(72e) Simar Applications in Gas Processing: Challenges in Supercritical Regions | AIChE

(72e) Simar Applications in Gas Processing: Challenges in Supercritical Regions


Yengle, C. M. - Presenter, Chevron Energy Technology Company
Huang, S. - Presenter, Chevron Energy Technology Company

SIMAR, which stands for System Intrinsic Maximum Recovery, is a hypothetical operating scenario in which an expander-based C2+ recovery system can draw refrigeration freely from the environment. SIMAR operation is approximated when the feed stream to the system is Liquefied Natural Gas (LNG), instead of natural gas (NG) streams. It has been demonstrated that SIMAR is a useful tool for evaluating various process configurations. Furthermore, when actual natural gas stream is used as feed, with slight modifications to include external refrigeration, the same methodology can assist the process design of practical systems.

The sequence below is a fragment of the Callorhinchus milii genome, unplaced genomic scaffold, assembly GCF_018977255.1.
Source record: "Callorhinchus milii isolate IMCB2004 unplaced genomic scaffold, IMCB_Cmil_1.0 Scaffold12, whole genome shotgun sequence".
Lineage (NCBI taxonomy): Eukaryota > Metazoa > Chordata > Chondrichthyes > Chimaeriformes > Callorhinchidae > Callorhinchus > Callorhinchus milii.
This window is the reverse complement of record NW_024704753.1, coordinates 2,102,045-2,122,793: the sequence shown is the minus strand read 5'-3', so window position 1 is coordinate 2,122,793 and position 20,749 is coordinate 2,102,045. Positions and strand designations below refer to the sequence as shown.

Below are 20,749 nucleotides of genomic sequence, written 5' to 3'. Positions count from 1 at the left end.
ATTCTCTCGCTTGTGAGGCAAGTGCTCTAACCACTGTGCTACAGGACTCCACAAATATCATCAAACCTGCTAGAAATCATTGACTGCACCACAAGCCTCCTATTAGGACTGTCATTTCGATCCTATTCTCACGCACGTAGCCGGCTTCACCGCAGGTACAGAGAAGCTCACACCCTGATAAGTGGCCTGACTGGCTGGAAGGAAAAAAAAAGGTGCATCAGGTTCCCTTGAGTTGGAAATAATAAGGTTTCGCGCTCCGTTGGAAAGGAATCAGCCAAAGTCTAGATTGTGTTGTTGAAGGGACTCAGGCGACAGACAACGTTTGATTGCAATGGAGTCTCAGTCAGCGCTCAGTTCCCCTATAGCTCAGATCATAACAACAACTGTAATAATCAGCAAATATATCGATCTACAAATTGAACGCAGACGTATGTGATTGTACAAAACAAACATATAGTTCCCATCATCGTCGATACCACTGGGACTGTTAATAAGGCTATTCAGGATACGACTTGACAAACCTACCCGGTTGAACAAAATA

This paper will provide descriptions of SIMAR, its applications in gas processing industry, and special challenges and solutions in handling supercritical feed streams. In most cases, the inlet natural gas stream has a pressure level below its critical point. Hence, phase identification poses no problems during the entire chilling process. However, when the feed streams have sufficiently high pressure that they are in supercritical regions, the distinctions between vapor and liquid phases are blurred. Simulation for these systems would encounter difficulties. This paper will detail the observed phenomena, discuss the causes, and provide solutions.

Speaker Brief Bio

Carlos Yengle is a Lead LNG Engineer for Chevron Corporation, he resides in Houston, TX. He has an expertise in Process Design and Steady and Dynamic Modeling Simulation, including Gas Processing and Liquefaction. Carlos began his professional career in the Process Engineering group at Bechtel Corporation and then moved into LNG Technology Development with Chevron Corporation. He holds a B.S. in Chemical Engineering from Universidad Nacional de Trujillo, Peru, and an M.S. in Chemical Engineering from University of South Florida in Tampa, FL


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